Made in China

Hundreds of Uyghurs sitting on praying matts, that have random apparel items scattered as if they were in a clothing factory instead of praying.

is for دۇئا but also for ئولجى / P is for Duya but also for Yolji

“P is for Pray but also for Prey”

西 is for كېۋەز / C is for Kéwez

“C is for Cotton”

"Made in China" started as an ongoing project of handmade Molas, which are unique hand sewn illustrated fiber art pieces made by the Guna women from Colombia and Panamá, their Molas show images of their cosmogony and are used as essential parts of the women's attire. My appropriation of Molas depict common consumer goods usually mass produced in China. This project intends to give awareness about mass production vs hand-made traditional crafts done by indigenous people from around the globe and the value given to fast-making and fast consuming goods vs the devaluation of tradition and environment caused by capitalism and consumerism. 

“Thirst” is the first of my appropriations of a Mola, and it tells a story about the indigenous communities suffering because of lack of water  and medical care among other basic needs. In Colombian Guajira, Wayuu children die every day of thirst and malnourishment, while civilized people focus on attaining stuff. Big companies arrive to Colombia offering money to  white collars in order to obtain permits to drill ancestral lands that have been cared for by indigenous communities for centuries  bringing drought to rivers, imbalance to full ecosystems and even killings to indigenous leaders and activists. All for  money that will never replace the environmental nor cultural loss. Indigenous communities from around the globe take care of the planet better than modern individuals, but their human rights are violated too frequently.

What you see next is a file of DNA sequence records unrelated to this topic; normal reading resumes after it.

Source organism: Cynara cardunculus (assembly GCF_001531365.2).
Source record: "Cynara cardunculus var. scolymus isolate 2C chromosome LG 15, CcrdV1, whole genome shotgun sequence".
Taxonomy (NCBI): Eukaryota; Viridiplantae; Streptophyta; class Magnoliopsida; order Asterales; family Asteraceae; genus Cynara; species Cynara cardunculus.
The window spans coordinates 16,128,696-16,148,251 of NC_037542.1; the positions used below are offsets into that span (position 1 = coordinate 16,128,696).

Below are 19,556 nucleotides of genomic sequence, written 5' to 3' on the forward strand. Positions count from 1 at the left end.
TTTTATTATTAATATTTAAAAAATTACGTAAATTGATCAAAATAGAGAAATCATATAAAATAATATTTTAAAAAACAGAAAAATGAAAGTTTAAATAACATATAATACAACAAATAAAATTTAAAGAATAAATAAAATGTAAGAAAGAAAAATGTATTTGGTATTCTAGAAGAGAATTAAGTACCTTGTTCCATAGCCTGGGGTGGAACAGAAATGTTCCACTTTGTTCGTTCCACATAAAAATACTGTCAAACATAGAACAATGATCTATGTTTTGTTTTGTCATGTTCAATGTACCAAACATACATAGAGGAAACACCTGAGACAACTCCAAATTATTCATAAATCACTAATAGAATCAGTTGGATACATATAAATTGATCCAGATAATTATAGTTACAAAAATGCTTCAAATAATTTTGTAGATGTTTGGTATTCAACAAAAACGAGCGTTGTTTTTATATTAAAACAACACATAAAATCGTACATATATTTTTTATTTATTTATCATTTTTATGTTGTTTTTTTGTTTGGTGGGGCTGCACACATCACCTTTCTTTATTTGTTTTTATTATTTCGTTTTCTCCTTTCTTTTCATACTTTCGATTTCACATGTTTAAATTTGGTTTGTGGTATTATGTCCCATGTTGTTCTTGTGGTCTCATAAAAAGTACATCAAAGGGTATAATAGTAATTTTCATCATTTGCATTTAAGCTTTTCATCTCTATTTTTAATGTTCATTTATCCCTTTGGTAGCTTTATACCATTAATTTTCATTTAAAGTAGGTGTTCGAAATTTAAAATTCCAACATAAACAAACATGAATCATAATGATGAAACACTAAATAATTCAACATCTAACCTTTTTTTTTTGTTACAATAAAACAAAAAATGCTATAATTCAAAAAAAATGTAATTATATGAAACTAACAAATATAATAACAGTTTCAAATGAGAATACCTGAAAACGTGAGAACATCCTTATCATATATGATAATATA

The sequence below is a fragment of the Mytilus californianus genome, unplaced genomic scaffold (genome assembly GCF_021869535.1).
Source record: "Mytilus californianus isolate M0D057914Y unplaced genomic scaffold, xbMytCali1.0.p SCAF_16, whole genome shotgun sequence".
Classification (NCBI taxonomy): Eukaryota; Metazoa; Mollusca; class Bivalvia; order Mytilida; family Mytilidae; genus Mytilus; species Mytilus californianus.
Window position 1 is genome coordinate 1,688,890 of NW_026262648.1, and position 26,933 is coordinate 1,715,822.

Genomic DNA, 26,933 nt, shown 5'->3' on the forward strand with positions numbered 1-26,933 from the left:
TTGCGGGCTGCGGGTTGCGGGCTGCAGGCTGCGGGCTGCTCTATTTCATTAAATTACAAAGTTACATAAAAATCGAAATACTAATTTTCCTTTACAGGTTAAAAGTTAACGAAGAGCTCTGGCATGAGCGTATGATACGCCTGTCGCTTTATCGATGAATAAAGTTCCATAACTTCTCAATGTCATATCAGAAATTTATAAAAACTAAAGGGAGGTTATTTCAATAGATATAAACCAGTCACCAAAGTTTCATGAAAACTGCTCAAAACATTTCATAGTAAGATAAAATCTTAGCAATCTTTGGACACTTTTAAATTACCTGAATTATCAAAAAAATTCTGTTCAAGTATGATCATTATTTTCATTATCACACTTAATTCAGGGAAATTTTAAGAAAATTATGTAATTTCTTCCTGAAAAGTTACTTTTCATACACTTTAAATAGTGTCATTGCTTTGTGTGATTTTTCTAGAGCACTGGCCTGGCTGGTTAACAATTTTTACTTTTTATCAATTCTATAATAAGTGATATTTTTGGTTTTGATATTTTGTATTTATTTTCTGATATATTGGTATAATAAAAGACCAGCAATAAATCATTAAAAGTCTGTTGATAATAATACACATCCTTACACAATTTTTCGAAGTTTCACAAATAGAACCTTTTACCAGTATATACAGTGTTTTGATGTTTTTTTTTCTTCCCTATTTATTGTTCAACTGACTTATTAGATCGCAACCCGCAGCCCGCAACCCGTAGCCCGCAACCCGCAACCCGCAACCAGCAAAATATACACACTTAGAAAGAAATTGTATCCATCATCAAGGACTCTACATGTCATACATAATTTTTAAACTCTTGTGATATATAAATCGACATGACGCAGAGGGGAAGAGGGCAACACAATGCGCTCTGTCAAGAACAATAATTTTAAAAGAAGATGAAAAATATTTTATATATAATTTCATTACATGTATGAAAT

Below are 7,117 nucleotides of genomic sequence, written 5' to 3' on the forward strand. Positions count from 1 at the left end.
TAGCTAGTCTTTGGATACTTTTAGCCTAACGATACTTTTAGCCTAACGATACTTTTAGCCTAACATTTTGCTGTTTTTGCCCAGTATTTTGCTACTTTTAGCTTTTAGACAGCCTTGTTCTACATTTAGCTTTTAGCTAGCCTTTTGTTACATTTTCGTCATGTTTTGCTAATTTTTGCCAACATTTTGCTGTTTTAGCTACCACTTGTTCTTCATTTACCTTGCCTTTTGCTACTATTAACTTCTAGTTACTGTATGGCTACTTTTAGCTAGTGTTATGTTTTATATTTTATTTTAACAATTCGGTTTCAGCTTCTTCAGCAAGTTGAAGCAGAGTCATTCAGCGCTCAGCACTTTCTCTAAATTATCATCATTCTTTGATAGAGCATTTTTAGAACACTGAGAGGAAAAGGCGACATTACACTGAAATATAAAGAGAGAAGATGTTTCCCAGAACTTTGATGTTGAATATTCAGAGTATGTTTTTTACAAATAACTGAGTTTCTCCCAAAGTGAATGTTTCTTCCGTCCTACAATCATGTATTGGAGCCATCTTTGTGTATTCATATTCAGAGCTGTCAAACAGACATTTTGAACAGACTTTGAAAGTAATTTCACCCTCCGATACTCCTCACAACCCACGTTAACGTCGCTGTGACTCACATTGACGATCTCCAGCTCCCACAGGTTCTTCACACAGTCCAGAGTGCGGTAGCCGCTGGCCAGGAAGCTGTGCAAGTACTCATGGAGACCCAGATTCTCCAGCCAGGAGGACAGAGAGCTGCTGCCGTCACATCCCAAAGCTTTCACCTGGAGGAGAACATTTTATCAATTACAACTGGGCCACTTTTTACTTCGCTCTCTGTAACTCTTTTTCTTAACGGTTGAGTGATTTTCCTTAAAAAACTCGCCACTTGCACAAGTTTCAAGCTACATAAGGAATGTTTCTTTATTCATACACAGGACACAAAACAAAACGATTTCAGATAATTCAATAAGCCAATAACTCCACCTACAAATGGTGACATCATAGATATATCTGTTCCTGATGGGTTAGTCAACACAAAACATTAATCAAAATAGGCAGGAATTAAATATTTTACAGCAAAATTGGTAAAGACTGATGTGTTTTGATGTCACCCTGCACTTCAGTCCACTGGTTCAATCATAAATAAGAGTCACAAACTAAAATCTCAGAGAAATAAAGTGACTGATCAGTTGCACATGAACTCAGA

"口渴  Kǒu kě / Thirst"

"球鞋  Qiúxié / Sneakers"

"球鞋  Qiúxié / Sneakers"

"缝纫机  Féngrènjī / Sewing Machine"

"美发产品  Měifǎ chǎnpǐn / Hair Products"

"服饰  Fúshì / Apparel"
"手机  Shǒujī / Smartphone"
"哆啦A梦新番 Duō lā A mèng xīn fān /Doraemon"


Currently the project has evolved and I am also working on a series of paintings and a series of sculptures. The latter is called "Idols" and is a range of characters inspired by Pre-Columbian idols made out of repurposed “made in China” articles like toys and appliances that have been disposed by their owners. This series questions the idolatry for consuming and buying things that give us a momentary sense of support as well as bringing awareness of how culture and traditions are being replaced by ephemeral stuff.
"Álli wíyaqoq"
(Repurposed toy speaker).
"Álli wíyaqoq" refers to a person that listens and obeys in Quechua. Quechua or Runasimi is one of the native languages that still remains spoken in South America since Pre-Columbian times.
(Repurposed toy gumball machine).
"Astah" refers to a person that transports something or someone in Quechua.